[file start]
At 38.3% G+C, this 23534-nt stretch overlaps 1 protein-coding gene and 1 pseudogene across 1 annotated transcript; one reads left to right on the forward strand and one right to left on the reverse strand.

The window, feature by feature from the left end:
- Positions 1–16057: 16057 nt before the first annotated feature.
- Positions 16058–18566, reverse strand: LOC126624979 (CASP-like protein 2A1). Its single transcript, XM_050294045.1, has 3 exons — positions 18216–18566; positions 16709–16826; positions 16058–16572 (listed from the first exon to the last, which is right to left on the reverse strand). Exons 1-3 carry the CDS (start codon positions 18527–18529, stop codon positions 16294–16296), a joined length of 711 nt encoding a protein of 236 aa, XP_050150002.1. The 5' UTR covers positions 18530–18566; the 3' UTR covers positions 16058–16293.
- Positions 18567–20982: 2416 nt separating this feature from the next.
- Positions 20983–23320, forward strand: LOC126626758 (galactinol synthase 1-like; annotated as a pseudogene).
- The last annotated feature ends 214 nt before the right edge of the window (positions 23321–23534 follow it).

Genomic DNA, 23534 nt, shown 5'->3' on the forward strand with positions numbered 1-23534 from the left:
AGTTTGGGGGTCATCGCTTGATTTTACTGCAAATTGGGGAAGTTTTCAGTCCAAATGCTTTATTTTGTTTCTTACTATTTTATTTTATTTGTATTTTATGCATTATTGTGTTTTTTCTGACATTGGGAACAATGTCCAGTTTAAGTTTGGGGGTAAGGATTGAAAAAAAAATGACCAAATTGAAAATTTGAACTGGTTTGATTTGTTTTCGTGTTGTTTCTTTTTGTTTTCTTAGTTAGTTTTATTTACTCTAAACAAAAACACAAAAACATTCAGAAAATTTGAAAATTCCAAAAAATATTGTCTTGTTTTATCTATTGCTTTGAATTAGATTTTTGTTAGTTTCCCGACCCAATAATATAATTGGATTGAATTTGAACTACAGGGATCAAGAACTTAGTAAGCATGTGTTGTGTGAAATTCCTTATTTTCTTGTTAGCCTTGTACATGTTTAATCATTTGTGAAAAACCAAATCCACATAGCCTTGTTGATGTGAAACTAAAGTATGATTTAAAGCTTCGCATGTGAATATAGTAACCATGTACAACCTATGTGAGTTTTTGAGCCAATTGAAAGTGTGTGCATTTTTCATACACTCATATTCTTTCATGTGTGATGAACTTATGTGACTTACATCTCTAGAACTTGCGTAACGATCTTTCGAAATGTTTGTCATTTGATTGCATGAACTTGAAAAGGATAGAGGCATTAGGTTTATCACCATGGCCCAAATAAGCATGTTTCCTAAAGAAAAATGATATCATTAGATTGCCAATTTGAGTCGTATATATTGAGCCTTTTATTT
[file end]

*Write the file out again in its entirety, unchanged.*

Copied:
At 38.3% G+C, this 23534-nt stretch overlaps 1 protein-coding gene and 1 pseudogene across 1 annotated transcript; one reads left to right on the forward strand and one right to left on the reverse strand.

The window, feature by feature from the left end:
- Positions 1–16057: 16057 nt before the first annotated feature.
- Positions 16058–18566, reverse strand: LOC126624979 (CASP-like protein 2A1). Its single transcript, XM_050294045.1, has 3 exons — positions 18216–18566; positions 16709–16826; positions 16058–16572 (listed from the first exon to the last, which is right to left on the reverse strand). Exons 1-3 carry the CDS (start codon positions 18527–18529, stop codon positions 16294–16296), a joined length of 711 nt encoding a protein of 236 aa, XP_050150002.1. The 5' UTR covers positions 18530–18566; the 3' UTR covers positions 16058–16293.
- Positions 18567–20982: 2416 nt separating this feature from the next.
- Positions 20983–23320, forward strand: LOC126626758 (galactinol synthase 1-like; annotated as a pseudogene).
- The last annotated feature ends 214 nt before the right edge of the window (positions 23321–23534 follow it).

Genomic DNA, 23534 nt, shown 5'->3' on the forward strand with positions numbered 1-23534 from the left:
AGTTTGGGGGTCATCGCTTGATTTTACTGCAAATTGGGGAAGTTTTCAGTCCAAATGCTTTATTTTGTTTCTTACTATTTTATTTTATTTGTATTTTATGCATTATTGTGTTTTTTCTGACATTGGGAACAATGTCCAGTTTAAGTTTGGGGGTAAGGATTGAAAAAAAAATGACCAAATTGAAAATTTGAACTGGTTTGATTTGTTTTCGTGTTGTTTCTTTTTGTTTTCTTAGTTAGTTTTATTTACTCTAAACAAAAACACAAAAACATTCAGAAAATTTGAAAATTCCAAAAAATATTGTCTTGTTTTATCTATTGCTTTGAATTAGATTTTTGTTAGTTTCCCGACCCAATAATATAATTGGATTGAATTTGAACTACAGGGATCAAGAACTTAGTAAGCATGTGTTGTGTGAAATTCCTTATTTTCTTGTTAGCCTTGTACATGTTTAATCATTTGTGAAAAACCAAATCCACATAGCCTTGTTGATGTGAAACTAAAGTATGATTTAAAGCTTCGCATGTGAATATAGTAACCATGTACAACCTATGTGAGTTTTTGAGCCAATTGAAAGTGTGTGCATTTTTCATACACTCATATTCTTTCATGTGTGATGAACTTATGTGACTTACATCTCTAGAACTTGCGTAACGATCTTTCGAAATGTTTGTCATTTGATTGCATGAACTTGAAAAGGATAGAGGCATTAGGTTTATCACCATGGCCCAAATAAGCATGTTTCCTAAAGAAAAATGATATCATTAGATTGCCAATTTGAGTCGTATATATTGAGCCTTTTATTT